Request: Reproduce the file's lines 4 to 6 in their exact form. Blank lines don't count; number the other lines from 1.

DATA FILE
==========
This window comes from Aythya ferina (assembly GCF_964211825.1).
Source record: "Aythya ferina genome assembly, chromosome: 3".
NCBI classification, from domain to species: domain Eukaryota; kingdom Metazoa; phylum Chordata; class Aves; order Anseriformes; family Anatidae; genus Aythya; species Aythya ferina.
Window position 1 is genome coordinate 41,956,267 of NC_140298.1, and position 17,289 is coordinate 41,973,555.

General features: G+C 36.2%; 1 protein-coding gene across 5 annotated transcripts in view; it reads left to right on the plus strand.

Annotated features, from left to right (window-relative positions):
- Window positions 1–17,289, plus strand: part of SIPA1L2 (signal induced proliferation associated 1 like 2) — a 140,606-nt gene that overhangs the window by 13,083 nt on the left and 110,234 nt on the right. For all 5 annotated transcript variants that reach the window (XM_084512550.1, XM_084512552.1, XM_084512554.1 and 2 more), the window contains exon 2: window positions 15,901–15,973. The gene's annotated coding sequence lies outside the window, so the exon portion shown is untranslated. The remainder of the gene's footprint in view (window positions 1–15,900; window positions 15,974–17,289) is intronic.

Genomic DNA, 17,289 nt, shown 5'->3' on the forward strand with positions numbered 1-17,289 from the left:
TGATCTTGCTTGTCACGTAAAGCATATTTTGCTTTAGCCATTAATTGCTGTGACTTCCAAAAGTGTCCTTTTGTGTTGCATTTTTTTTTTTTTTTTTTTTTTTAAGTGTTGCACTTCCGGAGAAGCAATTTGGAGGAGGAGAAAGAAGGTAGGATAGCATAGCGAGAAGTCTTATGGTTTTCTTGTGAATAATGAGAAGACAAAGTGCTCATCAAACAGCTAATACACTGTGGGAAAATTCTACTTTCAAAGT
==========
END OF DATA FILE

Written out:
Window position 1 is genome coordinate 41,956,267 of NC_140298.1, and position 17,289 is coordinate 41,973,555.

General features: G+C 36.2%; 1 protein-coding gene across 5 annotated transcripts in view; it reads left to right on the plus strand.

Annotated features, from left to right (window-relative positions):